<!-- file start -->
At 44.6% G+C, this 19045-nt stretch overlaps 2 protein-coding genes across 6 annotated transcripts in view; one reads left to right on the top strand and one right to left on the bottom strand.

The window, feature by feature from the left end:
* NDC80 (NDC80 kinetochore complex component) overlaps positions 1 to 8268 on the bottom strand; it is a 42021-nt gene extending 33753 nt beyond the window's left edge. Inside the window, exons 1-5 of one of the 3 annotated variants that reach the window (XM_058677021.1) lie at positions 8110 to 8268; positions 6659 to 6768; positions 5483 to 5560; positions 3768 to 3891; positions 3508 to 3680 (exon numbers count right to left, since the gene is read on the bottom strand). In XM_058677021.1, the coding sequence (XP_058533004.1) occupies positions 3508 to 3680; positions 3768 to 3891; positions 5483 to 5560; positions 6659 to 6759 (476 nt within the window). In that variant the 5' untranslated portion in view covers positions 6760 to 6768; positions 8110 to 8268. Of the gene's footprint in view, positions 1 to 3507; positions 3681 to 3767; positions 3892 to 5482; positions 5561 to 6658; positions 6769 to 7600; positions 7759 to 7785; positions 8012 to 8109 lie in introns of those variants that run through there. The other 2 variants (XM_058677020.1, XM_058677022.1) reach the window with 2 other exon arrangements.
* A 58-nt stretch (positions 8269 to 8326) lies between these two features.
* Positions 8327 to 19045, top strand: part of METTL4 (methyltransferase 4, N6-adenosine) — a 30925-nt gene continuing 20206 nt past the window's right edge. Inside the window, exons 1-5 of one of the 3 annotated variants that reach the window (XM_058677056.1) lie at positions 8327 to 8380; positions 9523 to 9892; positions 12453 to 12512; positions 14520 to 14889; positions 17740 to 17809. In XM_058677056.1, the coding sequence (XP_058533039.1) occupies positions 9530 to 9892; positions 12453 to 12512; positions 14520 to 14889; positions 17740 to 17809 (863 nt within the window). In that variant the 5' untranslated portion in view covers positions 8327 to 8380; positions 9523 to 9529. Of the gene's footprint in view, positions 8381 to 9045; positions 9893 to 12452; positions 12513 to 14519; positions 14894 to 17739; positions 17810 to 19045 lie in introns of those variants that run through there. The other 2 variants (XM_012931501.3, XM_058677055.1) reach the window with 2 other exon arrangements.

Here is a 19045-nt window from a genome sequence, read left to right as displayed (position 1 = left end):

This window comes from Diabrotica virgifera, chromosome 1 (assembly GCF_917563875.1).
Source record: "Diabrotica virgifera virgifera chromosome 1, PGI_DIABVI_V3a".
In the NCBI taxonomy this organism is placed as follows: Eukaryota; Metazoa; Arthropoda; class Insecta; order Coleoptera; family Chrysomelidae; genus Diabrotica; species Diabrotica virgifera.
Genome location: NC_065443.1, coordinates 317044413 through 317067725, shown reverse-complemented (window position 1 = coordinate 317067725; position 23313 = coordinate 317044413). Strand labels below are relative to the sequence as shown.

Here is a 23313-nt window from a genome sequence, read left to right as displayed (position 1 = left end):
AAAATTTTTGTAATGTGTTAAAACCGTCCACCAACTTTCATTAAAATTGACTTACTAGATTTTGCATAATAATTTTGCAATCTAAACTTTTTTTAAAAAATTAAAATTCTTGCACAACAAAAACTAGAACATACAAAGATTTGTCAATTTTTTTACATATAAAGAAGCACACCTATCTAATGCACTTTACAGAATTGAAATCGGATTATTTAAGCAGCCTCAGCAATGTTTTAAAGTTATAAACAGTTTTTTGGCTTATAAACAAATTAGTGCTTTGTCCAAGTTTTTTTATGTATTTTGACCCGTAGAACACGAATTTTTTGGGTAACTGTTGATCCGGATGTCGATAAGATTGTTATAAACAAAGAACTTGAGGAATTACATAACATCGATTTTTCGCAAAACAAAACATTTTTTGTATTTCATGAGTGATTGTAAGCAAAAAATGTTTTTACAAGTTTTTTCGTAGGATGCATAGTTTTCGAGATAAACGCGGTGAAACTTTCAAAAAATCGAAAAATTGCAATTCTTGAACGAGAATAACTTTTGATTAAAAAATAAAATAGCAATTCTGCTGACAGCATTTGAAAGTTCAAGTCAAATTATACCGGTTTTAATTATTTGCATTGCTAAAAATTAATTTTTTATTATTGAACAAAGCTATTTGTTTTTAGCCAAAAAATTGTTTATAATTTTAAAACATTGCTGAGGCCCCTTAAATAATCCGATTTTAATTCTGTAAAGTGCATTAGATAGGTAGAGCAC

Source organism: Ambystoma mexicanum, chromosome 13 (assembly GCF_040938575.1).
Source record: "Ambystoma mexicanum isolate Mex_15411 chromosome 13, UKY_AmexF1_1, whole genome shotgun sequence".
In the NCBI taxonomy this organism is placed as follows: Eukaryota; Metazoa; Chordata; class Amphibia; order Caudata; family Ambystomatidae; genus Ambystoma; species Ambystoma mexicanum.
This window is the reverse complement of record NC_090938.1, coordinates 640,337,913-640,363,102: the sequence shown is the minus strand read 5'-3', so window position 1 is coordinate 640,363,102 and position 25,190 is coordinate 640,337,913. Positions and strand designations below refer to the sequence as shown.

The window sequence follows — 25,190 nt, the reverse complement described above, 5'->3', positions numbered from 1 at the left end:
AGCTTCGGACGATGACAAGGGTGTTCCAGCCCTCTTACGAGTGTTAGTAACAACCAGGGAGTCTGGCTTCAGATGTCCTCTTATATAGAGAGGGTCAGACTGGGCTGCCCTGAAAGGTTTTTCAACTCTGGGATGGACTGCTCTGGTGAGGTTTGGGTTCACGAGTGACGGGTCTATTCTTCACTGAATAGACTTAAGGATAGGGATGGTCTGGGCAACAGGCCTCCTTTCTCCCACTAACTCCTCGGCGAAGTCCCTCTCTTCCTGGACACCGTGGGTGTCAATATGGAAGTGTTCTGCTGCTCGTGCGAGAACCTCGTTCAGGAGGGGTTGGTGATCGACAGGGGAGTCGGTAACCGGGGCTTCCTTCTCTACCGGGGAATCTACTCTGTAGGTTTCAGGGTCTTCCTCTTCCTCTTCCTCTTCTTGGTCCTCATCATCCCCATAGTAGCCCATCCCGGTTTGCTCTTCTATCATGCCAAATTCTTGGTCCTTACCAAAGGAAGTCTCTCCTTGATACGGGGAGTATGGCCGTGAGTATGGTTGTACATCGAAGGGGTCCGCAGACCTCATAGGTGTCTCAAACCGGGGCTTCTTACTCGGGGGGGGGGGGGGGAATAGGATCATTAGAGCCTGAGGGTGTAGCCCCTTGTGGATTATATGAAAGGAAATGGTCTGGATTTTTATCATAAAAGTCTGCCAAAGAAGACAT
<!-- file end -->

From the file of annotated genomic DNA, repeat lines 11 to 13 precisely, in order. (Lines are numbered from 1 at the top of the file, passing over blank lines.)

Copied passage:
Here is a 23313-nt window from a genome sequence, read left to right as displayed (position 1 = left end):
AAAATTTTTGTAATGTGTTAAAACCGTCCACCAACTTTCATTAAAATTGACTTACTAGATTTTGCATAATAATTTTGCAATCTAAACTTTTTTTAAAAAATTAAAATTCTTGCACAACAAAAACTAGAACATACAAAGATTTGTCAATTTTTTTACATATAAAGAAGCACACCTATCTAATGCACTTTACAGAATTGAAATCGGATTATTTAAGCAGCCTCAGCAATGTTTTAAAGTTATAAACAGTTTTTTGGCTTATAAACAAATTAGTGCTTTGTCCAAGTTTTTTTATGTATTTTGACCCGTAGAACACGAATTTTTTGGGTAACTGTTGATCCGGATGTCGATAAGATTGTTATAAACAAAGAACTTGAGGAATTACATAACATCGATTTTTCGCAAAACAAAACATTTTTTGTATTTCATGAGTGATTGTAAGCAAAAAATGTTTTTACAAGTTTTTTCGTAGGATGCATAGTTTTCGAGATAAACGCGGTGAAACTTTCAAAAAATCGAAAAATTGCAATTCTTGAACGAGAATAACTTTTGATTAAAAAATAAAATAGCAATTCTGCTGACAGCATTTGAAAGTTCAAGTCAAATTATACCGGTTTTAATTATTTGCATTGCTAAAAATTAATTTTTTATTATTGAACAAAGCTATTTGTTTTTAGCCAAAAAATTGTTTATAATTTTAAAACATTGCTGAGGCCCCTTAAATAATCCGATTTTAATTCTGTAAAGTGCATTAGATAGGTAGAGCAC

Source organism: Ambystoma mexicanum, chromosome 13 (assembly GCF_040938575.1).